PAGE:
“Boo” to Artificial Dyes and Colors (Guest Post)

The first time I knew artificial dyes and preservatives could affect children’s behavior and health was in 2010 when 11-year-old Adam, who had ADHD, came to see me. His mother told me that when Adam ate food or candy with blue dye, he would flap his hands repeatedly, and when he ingested caramel coloring, he would sniff his fingers.

I had never heard of anything like this. I listened intently and then looked to see if there was any research on this phenomenon.

What was happening to Adam? Caramel coloring comes from food sources such as wheat, barley, or milk, and milk is the most common source. Each of these individual foods are common allergens, so Adam could have had a sensitivity to one of these ingredients and not the caramel coloring itself.

However, Adam’s mother was quite certain there was a direct correlation. She tested her hypothesis by giving him those colorings on several occasions and watching his physical movements change. Adam was an engaging and talkative young man, and he understood how these ingredients affected him. He did not like the feeling of being out of control of his body after accidentally ingesting these ingredients and was more than willing to avoid these artificial compounds.

What Does the Research Say?

After meeting Adam and beginning my fellowship in integrative medicine, I studied the nuances of using supplements to support a child’s biochemistry and physiology, and I paid more attention to the ingredients of the various supplements I used and recommended. In this process, I even discovered that the infant vitamin I had been recommending had a caramel color in it. Wait, what?!

In April of this year, KQED reported the conclusion of scientists at the California Office of Environmental Health Hazard Assessment, that levels of the artificial food coloring determined to be safe by the Food and Drug Administration are too high for children.

In the same KQED story a senior scientist for the Center for Science in the Public Interest, Lisa Lefferts, said, “We’ve been contacted by over 2,000 families reporting their experiences with food dyes.”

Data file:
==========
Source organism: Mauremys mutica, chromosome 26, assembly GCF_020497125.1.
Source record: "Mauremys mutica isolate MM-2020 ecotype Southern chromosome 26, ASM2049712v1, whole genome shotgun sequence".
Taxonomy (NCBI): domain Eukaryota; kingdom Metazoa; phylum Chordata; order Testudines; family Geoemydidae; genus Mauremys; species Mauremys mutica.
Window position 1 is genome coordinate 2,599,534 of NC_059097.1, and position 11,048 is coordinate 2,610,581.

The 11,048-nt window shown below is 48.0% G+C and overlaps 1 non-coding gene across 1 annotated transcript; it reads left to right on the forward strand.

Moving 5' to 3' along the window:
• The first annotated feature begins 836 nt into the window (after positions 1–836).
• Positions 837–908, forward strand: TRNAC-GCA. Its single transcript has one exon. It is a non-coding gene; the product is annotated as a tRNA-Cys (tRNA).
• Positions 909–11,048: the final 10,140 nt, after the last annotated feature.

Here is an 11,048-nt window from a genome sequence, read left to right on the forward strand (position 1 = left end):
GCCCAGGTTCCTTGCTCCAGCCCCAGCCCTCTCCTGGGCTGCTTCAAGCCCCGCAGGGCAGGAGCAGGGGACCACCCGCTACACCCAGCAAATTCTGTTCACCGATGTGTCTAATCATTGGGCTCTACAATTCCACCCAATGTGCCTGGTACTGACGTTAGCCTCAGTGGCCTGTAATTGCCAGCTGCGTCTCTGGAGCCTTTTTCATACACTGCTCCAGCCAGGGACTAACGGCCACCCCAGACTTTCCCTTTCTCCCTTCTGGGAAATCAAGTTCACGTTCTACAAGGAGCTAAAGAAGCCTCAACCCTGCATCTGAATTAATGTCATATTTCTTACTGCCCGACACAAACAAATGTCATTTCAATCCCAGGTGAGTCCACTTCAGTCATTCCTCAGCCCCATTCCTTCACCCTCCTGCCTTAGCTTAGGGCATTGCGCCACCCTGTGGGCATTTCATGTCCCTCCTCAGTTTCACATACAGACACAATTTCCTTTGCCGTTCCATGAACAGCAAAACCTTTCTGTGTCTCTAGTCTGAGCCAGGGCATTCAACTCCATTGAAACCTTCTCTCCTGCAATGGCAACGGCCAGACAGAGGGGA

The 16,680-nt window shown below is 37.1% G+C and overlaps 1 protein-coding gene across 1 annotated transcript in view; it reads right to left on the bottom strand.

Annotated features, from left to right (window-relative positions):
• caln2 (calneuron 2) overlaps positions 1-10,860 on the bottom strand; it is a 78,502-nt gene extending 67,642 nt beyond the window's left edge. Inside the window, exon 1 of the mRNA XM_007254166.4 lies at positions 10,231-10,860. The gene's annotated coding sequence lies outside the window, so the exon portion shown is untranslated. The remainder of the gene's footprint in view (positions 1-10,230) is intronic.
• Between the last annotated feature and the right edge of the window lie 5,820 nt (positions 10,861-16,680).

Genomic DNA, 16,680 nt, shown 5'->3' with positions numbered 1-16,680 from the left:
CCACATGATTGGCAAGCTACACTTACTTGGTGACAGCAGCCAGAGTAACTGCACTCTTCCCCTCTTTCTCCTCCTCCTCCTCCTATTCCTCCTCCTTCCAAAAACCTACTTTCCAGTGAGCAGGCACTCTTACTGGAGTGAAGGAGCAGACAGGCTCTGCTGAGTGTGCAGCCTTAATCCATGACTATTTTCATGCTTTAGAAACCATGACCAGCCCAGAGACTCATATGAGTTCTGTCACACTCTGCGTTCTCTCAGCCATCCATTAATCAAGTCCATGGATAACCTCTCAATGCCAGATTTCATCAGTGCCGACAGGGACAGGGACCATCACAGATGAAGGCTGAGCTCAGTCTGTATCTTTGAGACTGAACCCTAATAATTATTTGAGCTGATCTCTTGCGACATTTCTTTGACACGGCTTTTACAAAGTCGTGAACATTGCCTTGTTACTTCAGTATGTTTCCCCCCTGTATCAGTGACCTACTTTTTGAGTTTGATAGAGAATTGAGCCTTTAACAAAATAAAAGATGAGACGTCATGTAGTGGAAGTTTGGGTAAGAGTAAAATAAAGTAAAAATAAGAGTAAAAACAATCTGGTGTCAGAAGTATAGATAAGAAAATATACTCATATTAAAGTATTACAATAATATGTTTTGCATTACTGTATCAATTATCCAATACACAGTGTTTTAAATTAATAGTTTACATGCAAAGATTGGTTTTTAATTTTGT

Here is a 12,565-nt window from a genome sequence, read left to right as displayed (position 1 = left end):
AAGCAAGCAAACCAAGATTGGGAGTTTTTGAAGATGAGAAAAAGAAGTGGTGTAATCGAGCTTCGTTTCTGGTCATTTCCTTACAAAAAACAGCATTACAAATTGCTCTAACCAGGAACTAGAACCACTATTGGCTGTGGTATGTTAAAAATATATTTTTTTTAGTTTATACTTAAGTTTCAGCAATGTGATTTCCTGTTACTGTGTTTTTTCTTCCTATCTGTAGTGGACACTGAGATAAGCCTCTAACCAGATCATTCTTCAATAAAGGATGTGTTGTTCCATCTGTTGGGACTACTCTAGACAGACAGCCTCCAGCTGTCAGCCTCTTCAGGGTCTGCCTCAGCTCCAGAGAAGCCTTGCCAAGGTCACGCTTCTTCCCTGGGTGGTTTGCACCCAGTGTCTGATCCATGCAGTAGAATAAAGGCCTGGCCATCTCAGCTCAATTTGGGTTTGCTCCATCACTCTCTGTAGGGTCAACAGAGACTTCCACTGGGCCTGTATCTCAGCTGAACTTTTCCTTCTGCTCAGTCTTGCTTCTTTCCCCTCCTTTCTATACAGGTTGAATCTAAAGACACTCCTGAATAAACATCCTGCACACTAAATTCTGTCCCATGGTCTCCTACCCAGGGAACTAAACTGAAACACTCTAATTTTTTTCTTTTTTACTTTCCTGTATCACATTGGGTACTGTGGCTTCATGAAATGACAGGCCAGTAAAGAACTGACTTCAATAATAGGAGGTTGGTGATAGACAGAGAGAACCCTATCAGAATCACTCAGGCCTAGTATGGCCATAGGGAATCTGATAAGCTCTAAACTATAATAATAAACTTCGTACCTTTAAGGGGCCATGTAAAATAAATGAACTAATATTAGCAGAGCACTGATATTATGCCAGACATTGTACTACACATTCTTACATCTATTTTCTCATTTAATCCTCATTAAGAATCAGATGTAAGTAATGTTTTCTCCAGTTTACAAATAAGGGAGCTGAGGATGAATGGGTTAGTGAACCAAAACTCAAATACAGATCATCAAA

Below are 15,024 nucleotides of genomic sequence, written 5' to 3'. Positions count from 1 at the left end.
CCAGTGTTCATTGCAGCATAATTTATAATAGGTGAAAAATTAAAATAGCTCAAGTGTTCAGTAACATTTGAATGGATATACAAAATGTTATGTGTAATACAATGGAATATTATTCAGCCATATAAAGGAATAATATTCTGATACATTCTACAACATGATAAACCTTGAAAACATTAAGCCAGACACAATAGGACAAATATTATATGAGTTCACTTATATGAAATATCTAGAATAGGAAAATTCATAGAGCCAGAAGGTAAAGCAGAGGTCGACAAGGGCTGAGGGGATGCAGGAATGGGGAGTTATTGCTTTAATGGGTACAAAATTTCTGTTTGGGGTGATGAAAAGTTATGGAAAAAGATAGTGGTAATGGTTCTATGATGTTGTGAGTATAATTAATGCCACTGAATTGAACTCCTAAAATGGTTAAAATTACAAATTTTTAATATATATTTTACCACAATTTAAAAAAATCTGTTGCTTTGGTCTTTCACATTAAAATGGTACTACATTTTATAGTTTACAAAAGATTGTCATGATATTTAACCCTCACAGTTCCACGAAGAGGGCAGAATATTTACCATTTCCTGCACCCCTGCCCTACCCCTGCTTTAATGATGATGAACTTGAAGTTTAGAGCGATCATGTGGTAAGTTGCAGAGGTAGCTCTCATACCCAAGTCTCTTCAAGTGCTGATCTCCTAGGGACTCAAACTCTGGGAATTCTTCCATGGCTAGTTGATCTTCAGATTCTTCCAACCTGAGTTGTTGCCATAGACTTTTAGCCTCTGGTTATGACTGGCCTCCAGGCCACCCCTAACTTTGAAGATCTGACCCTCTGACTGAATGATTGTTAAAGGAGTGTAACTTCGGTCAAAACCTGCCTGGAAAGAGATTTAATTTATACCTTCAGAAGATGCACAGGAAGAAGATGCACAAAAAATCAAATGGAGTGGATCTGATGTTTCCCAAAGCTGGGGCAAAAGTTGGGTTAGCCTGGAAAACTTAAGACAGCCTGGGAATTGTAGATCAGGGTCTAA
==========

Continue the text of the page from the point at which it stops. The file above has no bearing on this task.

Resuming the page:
“Sometimes children are violent. They have meltdowns. They may even apologize for their behavior and say they can’t help it.”

Joel Nigg, a psychologist and ADHD researcher at Oregon Health & Science University, along with his colleagues, estimate that 5%-10% of kids with ADHD may be sensitive to synthetic food coloring. Nigg’s research indicates that a small percentage of children without neurological disorders may also be highly sensitive to chemical food dyes.

The United Kingdom has required a warning label on foods with artificial dyes since 2010 that discloses how they can affect children’s behavior: “Consumption may have an adverse effect on activity and attention in children.” While international manufacturers voluntarily removed artificial colors and other objectionable ingredients in the UK, they did not simultaneously implement these changes in the United States. Yes, there are gradual changes here, but we have a long way to go.

Found in Meds and Supplements

Many over-the-counter (OTC) and prescription medications have artificial colors. Especially the medications marketed for children. The brighter the color, the more appealing it is, right? Amoxicillin is not naturally pink!

When a patient is taking different medications, colors can help to differentiate one from another, promoting safety as well as brand identity. But as we discuss here, added colors are not without a downside. Artificial dyes can overload an already compromised system. Most kids can handle artificial dyes for a short course of medication, but it would be ideal if we could move toward more natural colors to help differentiate medications.